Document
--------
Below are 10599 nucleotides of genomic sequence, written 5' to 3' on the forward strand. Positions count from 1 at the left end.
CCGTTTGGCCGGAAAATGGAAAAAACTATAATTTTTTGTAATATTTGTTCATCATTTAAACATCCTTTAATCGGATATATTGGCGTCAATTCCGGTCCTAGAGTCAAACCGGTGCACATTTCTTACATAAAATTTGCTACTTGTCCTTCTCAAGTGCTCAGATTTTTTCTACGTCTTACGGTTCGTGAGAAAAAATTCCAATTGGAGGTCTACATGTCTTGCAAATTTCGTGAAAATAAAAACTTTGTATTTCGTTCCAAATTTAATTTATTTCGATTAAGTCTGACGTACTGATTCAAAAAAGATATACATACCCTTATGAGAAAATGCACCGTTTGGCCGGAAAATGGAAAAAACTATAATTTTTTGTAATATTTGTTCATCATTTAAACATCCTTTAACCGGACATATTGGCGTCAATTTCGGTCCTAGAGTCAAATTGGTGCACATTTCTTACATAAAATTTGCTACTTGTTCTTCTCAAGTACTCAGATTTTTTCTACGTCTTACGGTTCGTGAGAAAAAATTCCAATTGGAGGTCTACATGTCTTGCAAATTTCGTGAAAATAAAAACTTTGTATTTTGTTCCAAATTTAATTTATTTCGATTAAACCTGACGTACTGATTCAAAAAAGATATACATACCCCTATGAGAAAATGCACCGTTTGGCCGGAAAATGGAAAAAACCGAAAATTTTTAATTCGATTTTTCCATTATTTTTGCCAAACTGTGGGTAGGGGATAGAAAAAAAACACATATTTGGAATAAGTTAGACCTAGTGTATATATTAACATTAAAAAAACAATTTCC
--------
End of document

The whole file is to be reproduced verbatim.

Below are 10599 nucleotides of genomic sequence, written 5' to 3' on the forward strand. Positions count from 1 at the left end.
CCGTTTGGCCGGAAAATGGAAAAAACTATAATTTTTTGTAATATTTGTTCATCATTTAAACATCCTTTAATCGGATATATTGGCGTCAATTCCGGTCCTAGAGTCAAACCGGTGCACATTTCTTACATAAAATTTGCTACTTGTCCTTCTCAAGTGCTCAGATTTTTTCTACGTCTTACGGTTCGTGAGAAAAAATTCCAATTGGAGGTCTACATGTCTTGCAAATTTCGTGAAAATAAAAACTTTGTATTTCGTTCCAAATTTAATTTATTTCGATTAAGTCTGACGTACTGATTCAAAAAAGATATACATACCCTTATGAGAAAATGCACCGTTTGGCCGGAAAATGGAAAAAACTATAATTTTTTGTAATATTTGTTCATCATTTAAACATCCTTTAACCGGACATATTGGCGTCAATTTCGGTCCTAGAGTCAAATTGGTGCACATTTCTTACATAAAATTTGCTACTTGTTCTTCTCAAGTACTCAGATTTTTTCTACGTCTTACGGTTCGTGAGAAAAAATTCCAATTGGAGGTCTACATGTCTTGCAAATTTCGTGAAAATAAAAACTTTGTATTTTGTTCCAAATTTAATTTATTTCGATTAAACCTGACGTACTGATTCAAAAAAGATATACATACCCCTATGAGAAAATGCACCGTTTGGCCGGAAAATGGAAAAAACCGAAAATTTTTAATTCGATTTTTCCATTATTTTTGCCAAACTGTGGGTAGGGGATAGAAAAAAAACACATATTTGGAATAAGTTAGACCTAGTGTATATATTAACATTAAAAAAACAATTTCC